Above: the falafel combination plate at Nagila Meating Place in LA’s modern orthodox neighborhood. Maybe it’s because the climate is more mediterranean but west coast falafel always takes first place over east in my book.
Usually when I return from my weeklong west coast late winter swing, I post a shortlist of the standout wines that I’ve tasted for Sotto’s spring wine list update (I’ve been co-authoring the wine list there for nearly four years).
But this time around, a number of my sales reps either cancelled on me or had no new wines to show.
Above: I finally had a chance to taste the famous “pan drippings” at République. As silly as the dish sounds, there’s a reason why it’s so popular. The quality of the bread alone was worth the price of admission. République isn’t just one of the best restaurants in the U.S. right now. It’s also the apotheosis of how a highly profitable and overwhelmingly satisfying food and wine program can be run today.
The current longshorepersons labor dispute has begun to have a sizable impact on the west coast wine scene. (Here’s the LA Times most recent update on the dispute, the best account I was able to find on the internets.)
At least four of my wine purveyors at Sotto told me their containers were stuck in Oakland, the port where most European wine comes into California.
Above: Chef Steve Samson’s “Sicilian Wedding Soup” with barley, lamb meatballs, pecorino dumplings, escarole, and egg drop. His cooking at Sotto (where I co-author the wine list) is better than ever. Just look at that color of that egg! I should have some exciting news to share about my work with Steve in a few months.
At Sotto, we’ve already had a couple of by-the-glasses drop off our list because of the European wine drought and reps have been telling me that the problem is much more widespread and worrisome than our microreality at the restaurant.
I’m going to have to make a second ad hoc trip in March because we simply weren’t able to taste enough new wine.
Of the few new wines my colleague and Sotto’s wine program manager Christine Veys and I were able to taste, this Lacryma Christi Bianco by Cantine Olivella was a wonderful standout. Great acidity, great balance, and lovely white and white stone fruit and healthy, although not robust, minerality.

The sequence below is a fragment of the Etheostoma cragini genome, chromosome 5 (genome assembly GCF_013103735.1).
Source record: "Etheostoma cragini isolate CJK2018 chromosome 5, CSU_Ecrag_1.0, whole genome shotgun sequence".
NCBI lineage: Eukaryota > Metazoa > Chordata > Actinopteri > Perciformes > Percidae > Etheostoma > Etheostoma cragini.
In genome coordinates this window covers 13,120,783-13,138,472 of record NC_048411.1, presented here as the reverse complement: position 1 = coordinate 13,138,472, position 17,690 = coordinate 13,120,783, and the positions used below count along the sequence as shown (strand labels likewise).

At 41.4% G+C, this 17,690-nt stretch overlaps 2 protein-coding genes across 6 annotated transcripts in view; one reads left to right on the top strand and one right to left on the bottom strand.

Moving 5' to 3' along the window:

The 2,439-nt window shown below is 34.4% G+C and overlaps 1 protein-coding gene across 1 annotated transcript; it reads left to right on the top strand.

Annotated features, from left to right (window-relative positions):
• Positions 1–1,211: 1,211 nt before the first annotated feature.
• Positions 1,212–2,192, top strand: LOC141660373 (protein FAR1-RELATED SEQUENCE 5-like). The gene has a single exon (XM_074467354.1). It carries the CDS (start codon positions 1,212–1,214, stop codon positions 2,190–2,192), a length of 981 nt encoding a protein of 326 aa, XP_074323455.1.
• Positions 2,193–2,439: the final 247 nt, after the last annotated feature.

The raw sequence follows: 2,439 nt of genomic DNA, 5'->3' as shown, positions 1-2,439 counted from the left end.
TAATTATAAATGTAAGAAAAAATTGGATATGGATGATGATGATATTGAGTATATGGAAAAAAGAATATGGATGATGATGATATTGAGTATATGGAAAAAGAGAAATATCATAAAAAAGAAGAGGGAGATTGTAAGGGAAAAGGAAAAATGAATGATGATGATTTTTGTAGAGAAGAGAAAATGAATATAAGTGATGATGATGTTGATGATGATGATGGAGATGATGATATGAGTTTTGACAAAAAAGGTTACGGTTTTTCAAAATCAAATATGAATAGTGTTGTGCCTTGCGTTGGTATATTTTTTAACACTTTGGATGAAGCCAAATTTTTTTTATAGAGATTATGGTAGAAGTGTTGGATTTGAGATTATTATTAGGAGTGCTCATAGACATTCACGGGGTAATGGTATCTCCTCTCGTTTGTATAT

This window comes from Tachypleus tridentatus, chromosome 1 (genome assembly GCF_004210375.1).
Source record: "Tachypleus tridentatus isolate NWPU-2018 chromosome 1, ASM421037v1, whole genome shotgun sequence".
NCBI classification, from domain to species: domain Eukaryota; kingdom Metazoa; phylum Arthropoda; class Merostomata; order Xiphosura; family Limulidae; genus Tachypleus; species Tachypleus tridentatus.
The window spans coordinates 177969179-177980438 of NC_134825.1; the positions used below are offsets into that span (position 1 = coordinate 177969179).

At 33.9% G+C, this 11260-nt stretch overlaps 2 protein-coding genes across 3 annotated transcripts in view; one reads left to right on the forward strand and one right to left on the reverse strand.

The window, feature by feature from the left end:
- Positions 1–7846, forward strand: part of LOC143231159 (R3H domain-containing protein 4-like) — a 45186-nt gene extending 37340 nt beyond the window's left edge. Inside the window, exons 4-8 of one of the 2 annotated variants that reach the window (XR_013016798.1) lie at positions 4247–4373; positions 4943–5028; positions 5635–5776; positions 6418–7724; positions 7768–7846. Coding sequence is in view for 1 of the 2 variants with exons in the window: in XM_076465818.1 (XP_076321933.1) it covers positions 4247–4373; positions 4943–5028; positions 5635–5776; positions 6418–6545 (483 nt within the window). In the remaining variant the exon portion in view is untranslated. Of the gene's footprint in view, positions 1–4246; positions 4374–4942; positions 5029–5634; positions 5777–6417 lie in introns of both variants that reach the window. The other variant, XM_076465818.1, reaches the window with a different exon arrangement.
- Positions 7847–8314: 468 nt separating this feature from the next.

When you talk to consulting enologists in Italy today, they tend to be dismissive of Lacryma Christi, noting that it’s an overarching, everything-but-the-kitchen-sink appellation with not a lot of direction or character.
Regardless of its disfavor today, the appellation was wildly famous by the end of the nineteenth century. And it’s often referred to as one of Italy’s most celebrated wines (outside of Asti) in travel journals of the time.
One of its great ironies is that its name is a blasphemy and not an unlikely allusion to Christ’s tears dropping to earth around Mt. Vesuvius as He ascended to heaven (as many would tell you).
To the ears of a nineteenth-century European, the mention of Christ in reference to something as mundane as wine was wholly sacrilegious and many of the early reports of the wine observe this fact.
The art of blasphemy is still very much alive in Italy and the irreverent etymology makes perfect sense: grape growers had a lot to gripe about during the age of Italy’s Risorgimento. But that’s a bigger story for another time.
Another stand out was this late-harvest Barbagia Bianco called Cantico by Gostolai. It’s made from Vernaccia and Moscato and its delicate sweetness danced like a swan over the waters of its fresh minerality.
I really loved this very soulful, thoughtful wine.
Of course, with a name like cantico (KAHN-tee-koh, meaning canticle, it already had a prosody-loving wine guy like me at
hello its incipit.
So much to tell, so little time… Thanks for reading this prolix post!